Dr. P.V. Viswanath
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LUBIN SCHOOL OF BUSINESS
Fin 301 Introduction to Financial Management
Prof. P.V. Viswanath
1. (20 points) Pfizer Inc. has a beta of 0.433 according to Yahoo.
2. (20 points) Answer the following questions.
3. (15 points) You have bought a car for $20,000. Now it's time to pay for it! And you only have $2000 for a downpayment. Fortunately, the car dealer is willing to lend you the rest of the money. If the dealer's opportunity cost is 15% p.a. (i.e. investing $100 today will yield him $115 at the end of the year), how much would you have to pay every quarter, if the dealer requires you to make 20 equal quarterly payments?
4. Read the following article, "Lenders Retool Long-Term Mortgages" from the Wall Street Journal of June 16, 2005 and answer the following questions:
Lenders Retool Long-Term Mortgages
The mortgage industry is starting to make the move from short to long.
Lenders are rolling out a new crop of 30-year fixed-rate mortgages that let homeowners make low, interest-only payments for as long as 10 or 15 years. It is the latest effort to snare borrowers seeking lower monthly payments. Also getting a new push: mortgages that stretch for as long as 40 years.
The newest crop of products is largely aimed at borrowers who are looking
for lower payments but are also concerned about interest-rate risk. In
recent months, mortgage experts have been surprised by the continued strong
interest in adjustable-rate mortgages at a time when borrowers can still
lock in a fixed-rate loan at rates well below 6%. With rising short-term
interest rates reducing the relative attractiveness of adjustable loans,
lenders are seeing greater interest in loans that protect borrowers from
rising interest rates -- and are introducing products for that market.
Forty-year mortgages -- which keep monthly payments down but cost more over the long term -- also are attracting more notice in the wake of Fannie Mae's recent decision to expand its purchases of these loans. First offered in the 1980s, 40-year loans account for less than 1% of mortgage originations, according to the Mortgage Bankers Association. More banks may be willing to offer them now that they know they can be sold to Fannie Mae, which has been purchasing 40-year mortgages since September 2003 under a pilot program with 22 credit unions. Fannie will purchase both fixed- and adjustable-rate 40-year mortgages.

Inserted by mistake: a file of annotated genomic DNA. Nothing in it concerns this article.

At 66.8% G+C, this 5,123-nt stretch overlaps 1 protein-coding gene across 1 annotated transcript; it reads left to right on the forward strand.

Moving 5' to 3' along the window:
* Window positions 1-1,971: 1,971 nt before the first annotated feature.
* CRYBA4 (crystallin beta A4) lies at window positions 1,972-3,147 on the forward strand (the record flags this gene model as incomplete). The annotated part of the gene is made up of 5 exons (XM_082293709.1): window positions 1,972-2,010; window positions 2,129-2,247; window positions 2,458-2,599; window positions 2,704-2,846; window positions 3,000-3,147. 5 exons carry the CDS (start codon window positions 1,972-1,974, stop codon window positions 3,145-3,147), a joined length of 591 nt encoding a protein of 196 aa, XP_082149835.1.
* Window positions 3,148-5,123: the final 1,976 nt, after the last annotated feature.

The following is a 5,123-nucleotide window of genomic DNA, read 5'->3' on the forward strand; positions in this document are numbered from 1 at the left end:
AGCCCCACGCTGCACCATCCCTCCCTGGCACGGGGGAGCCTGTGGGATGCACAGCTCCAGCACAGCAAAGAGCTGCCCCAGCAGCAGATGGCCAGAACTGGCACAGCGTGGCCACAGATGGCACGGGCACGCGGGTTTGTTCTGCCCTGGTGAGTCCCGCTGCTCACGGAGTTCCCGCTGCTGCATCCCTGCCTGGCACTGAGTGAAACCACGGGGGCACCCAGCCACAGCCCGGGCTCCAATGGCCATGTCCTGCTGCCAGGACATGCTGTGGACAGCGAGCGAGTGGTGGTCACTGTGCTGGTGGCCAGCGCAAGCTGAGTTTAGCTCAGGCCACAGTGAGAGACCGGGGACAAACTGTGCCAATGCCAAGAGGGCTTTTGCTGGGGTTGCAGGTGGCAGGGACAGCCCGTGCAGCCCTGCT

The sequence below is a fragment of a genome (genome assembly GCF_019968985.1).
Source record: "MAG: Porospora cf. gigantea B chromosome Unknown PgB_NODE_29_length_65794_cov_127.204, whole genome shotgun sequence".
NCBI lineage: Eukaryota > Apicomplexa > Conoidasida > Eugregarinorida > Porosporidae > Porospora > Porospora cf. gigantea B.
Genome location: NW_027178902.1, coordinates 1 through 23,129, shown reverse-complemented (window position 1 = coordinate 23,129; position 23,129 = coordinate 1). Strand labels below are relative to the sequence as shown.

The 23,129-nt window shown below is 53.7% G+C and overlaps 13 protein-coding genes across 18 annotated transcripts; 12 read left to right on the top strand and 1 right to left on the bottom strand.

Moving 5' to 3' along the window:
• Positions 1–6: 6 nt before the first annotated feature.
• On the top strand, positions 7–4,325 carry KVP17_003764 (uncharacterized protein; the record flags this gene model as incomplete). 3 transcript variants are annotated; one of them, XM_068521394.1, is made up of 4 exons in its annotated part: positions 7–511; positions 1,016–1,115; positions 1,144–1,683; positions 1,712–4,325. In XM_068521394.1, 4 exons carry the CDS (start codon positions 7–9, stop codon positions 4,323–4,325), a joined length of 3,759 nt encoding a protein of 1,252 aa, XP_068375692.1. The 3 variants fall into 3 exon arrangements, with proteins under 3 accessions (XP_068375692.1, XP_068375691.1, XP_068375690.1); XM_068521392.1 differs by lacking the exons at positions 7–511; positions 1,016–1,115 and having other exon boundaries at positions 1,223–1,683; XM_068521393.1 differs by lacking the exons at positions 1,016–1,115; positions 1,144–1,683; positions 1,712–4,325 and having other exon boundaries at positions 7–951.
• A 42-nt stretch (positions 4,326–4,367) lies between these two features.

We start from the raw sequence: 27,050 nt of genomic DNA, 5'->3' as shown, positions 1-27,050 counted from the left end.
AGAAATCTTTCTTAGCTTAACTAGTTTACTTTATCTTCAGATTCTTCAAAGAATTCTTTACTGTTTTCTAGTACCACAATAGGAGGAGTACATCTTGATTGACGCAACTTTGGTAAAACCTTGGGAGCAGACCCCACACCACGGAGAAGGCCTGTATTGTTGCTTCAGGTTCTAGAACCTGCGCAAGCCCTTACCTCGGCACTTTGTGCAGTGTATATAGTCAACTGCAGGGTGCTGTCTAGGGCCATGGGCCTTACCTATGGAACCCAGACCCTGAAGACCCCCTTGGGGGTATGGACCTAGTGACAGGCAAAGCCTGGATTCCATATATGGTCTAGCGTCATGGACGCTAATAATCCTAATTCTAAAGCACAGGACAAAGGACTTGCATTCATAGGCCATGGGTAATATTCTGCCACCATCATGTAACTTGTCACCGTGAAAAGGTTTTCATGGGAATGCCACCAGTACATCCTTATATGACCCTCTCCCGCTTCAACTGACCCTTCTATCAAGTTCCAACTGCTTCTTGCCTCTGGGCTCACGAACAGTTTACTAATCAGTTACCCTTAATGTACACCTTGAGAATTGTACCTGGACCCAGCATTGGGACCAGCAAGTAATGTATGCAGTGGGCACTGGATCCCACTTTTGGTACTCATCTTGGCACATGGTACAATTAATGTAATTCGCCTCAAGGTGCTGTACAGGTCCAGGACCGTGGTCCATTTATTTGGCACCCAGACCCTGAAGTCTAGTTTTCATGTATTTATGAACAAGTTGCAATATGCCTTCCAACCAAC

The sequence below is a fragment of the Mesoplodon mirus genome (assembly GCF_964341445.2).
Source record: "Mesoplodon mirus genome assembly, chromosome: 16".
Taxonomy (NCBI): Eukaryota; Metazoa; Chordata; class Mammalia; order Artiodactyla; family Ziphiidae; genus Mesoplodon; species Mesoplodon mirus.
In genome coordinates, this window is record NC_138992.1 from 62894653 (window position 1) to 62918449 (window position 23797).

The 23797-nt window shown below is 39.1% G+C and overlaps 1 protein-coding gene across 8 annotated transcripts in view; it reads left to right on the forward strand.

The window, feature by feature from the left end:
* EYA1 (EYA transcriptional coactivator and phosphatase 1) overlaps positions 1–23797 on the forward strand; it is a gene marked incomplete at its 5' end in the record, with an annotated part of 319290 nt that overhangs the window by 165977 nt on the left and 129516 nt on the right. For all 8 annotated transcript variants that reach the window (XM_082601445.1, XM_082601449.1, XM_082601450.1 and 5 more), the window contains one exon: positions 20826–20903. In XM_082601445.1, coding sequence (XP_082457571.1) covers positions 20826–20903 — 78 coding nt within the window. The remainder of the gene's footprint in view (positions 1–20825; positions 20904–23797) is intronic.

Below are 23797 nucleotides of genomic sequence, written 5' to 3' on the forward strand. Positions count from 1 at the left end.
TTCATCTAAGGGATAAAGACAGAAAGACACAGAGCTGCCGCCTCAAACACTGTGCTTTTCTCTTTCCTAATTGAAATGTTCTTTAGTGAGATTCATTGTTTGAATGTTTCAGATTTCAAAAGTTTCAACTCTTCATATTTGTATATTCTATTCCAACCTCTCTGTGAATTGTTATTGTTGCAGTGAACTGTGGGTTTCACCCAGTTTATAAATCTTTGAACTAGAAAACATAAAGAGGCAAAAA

Next month, IndyMac Bancorp will reintroduce its 40-year mortgage, which was mothballed last year because of a lack of interest. Fannie Mae's move "helps by bringing attention to the product and credibility to it," says IndyMac Executive Vice President Frank Sillman. "It also brings a host of investors that will purchase 40-year loans." Washtenaw Mortgage Co. in Ann Arbor, Mich., a unit of Washtenaw Group, began offering these loans in May. Old National Bancorp. in Evansville, Ind., says it will add them this summer.
Some lenders have been offering more and more interest-only mortgages in recent years to eager borrowers, though the vast majority of them have been adjustable-rate loans with interest-only features. These include both short-term adjustables, with rates that can adjust as often as once a month, and so-called hybrid ARMs that can carry a fixed rate for as long as 10 years, after which the rate can adjust annually.
ARMs and interest-only mortgages have been especially attractive to borrowers looking to keep their monthly payments down in the face of skyrocketing home prices. These loans accounted for nearly two-thirds of mortgage originations in the second half of last year, according to the Mortgage Bankers Association. Among the increasingly popular choices: so-called option ARMs, which are short-term ARMs that carry introductory rates of as low as 1% and give borrowers multiple payment options. Because these loans allow borrowers to afford more house with a lower payment, some observers worry that they have helped fuel a heated housing market.